Northern Thailand is enveloped by rugged mountains, lush vegetation, and a wide diversity of different ethnicities. The very first capital of the country – Sukhothai was founded in this very region. Today the ruins of this ancient capital can be visited in the Sukhothai Historical Park.
The first capital of Thailand lies smack in the middle of two cities that feature heavily on the tourist radar, Chiangmai to the North and Bangkok to the South. Somehow Sukhothai Old Town receives but a fraction of the footfall and has remained relatively off the tourist radar.
I learned about the first capital of the country while visiting the Ethical Elephant Sanctuary BLES for a couple of days, and decided to extend my stay in the region and visit the UNESCO-classified Sukhothai Historical Park.
This guide takes you through everything you need to know to plan the perfect visit: A brief overview of the history, the best Sukhothai temples to visit, how to get to Sukhothai, and the best way around the Historical Park.
Caroline Muller is an award-winning travel blogger. She writes and photographs full-time while oscillating between Sicily and Brussels as a home base. She has documented over 60 countries across six continents and does not plan to stop any time soon. A staunch vegetarian for over 25 years, she loves exploring local cuisine in search of that perfect (plant-based) mouthful.
With this blog, she hopes to help you travel slower, more sustainably and a hella lot more meaningfully. Pack your bags!
Plan your trip to the historical park of Sukhothai
The Sukhothai historical park is over 70 square kilometers and contains no less than 193 different ruins to visit.
GETTING THERE: Book your transport online via 12GO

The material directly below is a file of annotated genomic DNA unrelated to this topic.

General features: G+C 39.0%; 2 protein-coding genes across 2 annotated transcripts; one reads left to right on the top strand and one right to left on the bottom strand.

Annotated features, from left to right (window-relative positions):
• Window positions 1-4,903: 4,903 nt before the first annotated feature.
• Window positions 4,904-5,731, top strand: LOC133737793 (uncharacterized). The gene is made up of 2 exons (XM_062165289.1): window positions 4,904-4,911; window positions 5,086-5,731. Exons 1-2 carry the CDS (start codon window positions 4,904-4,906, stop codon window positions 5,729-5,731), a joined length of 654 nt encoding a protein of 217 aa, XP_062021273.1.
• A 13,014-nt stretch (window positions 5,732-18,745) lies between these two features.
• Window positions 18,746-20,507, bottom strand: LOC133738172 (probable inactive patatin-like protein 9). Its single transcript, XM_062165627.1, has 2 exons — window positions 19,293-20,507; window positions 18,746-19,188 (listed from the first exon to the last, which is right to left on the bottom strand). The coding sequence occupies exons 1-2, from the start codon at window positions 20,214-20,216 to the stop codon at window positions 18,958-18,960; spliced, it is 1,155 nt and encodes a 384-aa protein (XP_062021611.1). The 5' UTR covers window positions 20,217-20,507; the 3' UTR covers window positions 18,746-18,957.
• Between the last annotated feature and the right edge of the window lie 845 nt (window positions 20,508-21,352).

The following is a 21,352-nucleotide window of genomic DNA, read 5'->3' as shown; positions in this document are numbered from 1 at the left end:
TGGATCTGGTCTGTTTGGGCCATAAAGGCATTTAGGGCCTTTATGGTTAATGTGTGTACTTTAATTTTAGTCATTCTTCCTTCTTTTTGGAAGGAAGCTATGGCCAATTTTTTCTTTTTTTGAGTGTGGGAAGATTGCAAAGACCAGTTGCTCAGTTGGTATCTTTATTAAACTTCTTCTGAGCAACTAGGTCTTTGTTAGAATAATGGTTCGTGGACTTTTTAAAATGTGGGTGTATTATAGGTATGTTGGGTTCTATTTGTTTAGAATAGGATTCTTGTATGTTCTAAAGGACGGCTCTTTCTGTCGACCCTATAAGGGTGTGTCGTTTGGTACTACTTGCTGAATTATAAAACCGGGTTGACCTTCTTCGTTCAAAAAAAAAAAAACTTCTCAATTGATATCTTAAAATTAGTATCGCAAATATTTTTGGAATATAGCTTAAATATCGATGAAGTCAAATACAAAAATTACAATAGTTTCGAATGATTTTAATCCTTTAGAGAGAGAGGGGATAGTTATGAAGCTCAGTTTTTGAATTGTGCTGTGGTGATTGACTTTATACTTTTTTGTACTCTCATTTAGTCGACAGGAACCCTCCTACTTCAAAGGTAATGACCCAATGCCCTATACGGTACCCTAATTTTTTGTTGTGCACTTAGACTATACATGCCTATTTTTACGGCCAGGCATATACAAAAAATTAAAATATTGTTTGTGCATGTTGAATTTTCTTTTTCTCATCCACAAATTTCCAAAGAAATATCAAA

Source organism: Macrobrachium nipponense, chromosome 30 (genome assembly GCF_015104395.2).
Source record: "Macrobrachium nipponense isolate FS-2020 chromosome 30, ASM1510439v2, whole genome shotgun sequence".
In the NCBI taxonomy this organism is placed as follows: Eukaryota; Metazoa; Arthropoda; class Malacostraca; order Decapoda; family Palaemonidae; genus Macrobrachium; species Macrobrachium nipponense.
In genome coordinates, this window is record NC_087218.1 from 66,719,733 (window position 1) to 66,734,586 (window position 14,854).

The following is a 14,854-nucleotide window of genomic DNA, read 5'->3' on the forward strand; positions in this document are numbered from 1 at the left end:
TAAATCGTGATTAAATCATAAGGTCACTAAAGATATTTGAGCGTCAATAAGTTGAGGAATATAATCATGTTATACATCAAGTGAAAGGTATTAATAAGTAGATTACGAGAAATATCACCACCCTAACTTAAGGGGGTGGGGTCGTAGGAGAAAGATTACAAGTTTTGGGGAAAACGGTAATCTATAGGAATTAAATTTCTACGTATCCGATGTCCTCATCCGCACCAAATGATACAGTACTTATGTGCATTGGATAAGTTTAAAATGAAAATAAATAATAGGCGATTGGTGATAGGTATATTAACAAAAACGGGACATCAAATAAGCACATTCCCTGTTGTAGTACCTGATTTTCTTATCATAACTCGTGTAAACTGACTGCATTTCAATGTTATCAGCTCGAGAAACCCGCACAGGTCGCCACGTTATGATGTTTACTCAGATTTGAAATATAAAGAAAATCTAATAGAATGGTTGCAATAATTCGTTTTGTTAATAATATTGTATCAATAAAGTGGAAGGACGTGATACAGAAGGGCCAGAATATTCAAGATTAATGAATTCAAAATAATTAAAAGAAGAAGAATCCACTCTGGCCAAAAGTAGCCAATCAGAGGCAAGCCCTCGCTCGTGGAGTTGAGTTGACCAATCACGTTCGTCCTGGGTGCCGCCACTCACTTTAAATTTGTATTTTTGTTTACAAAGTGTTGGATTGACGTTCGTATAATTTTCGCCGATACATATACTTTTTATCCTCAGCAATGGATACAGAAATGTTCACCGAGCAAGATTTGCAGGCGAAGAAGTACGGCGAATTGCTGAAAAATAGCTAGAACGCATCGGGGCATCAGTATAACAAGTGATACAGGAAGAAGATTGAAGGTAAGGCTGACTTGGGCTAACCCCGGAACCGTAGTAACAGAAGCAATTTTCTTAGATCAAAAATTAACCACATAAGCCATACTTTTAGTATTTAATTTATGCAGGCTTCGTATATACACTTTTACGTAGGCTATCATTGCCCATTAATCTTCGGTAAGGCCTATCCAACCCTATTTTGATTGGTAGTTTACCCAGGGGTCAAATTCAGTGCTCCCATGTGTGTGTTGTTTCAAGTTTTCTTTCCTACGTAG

GETTING AROUND: Rent a bicycle at one of the four main entrances. Cost price is 50 TBT + 50 TBT deposit for the bike lock. Alternatively, invest in a great value/money-guided bike tour.
ENTRANCE FEE: The Sukhothai Historical Park is split into four sections, each charging 100 TBT (+ 10 TBT for the bike) to enter.
WHERE TO STAY: Stay in the top-rated Legendha Sukhothai Hotel a mere 1.1 km away from the historical park of Sukhothai. Great value/money and location!
History of the Sukhothai Kingdom
Sukhothai is known as the first capital of Thailand, dating back as far as 1238 AD. Sukhothai – ‘ Dawn of happiness’ in Thai, was the capital until 1365 when the armies of the Ayutthaya kingdom invaded and forced the reigning king to submit to a new power.
The capital was moved to Ayutthaya and so began the decline of Sukhothai. In the 18th century, King Rama the first founded a new Sukhothai about 12 kilometers from old Sukhothai, and old Sukhothai was completely abandoned.
Historical Sukhothai contains 193 ruins on 70 square kilometers of land. The historical park opened in 1988 and was declared a World Heritage Site by UNESCO in 1991.
Due to its remote location, Sukhothai sees a lot fewer tourists than Ayutthaya. It has in fact remained pretty under the radar, avoiding being bunched in with the more traditional “Thailand Bucket list” spots.
While both sites are worth a visit, I have a soft spot for Sukhothai. The ruins are surrounded by beautiful lakes and lush trees. I visited in January when the Jasmine trees were in bloom, giving off a sweet scent and making the blistering heat more tolerable.
Tip: There are two districts within Sukhothai: the modern city and old Sukhothai, which is also referred to as historical Sukhothai. Songthaews connects the new and old districts and they leave from Jarot Withithong Road, near the Yom River regularly from 06:30 am to 06:00 pm every day. Expect to pay no more than 20 TBT for a one-way ticket.
Sukhothai Tours and Activities
Getting to Sukhothai and spending the day exploring temples is very easy, in fact I would say you do not even need a tour. It does however require a bit of research and renting a bike is essential to whizz around the Historical Park (it is huge!).
There are however a few cool activities on offer in Sukhothai which will allow you to get in-depth knowledge of the historical and cultural significance of Sukhothai for the local Thai community. Plus it saves you the hassle of having to find all the temples in the 70 square kilometers that make up The Sukhothai Historical Park!
TOP-RATED TOUR: Full-day cycling through Sukhothai Historical Park
Top-rated tour in Sukhothai according to Tripadvisor and Get Your Guide. A family-run business offering full-day or half-day cycling tours through the Sukhothai Historical Park and surroundings. Includes entrance ticket to the park, lunch, snacks, helmet, and a comfortable bike with gears.
MOST CULTURAL: Guided sunset bike ride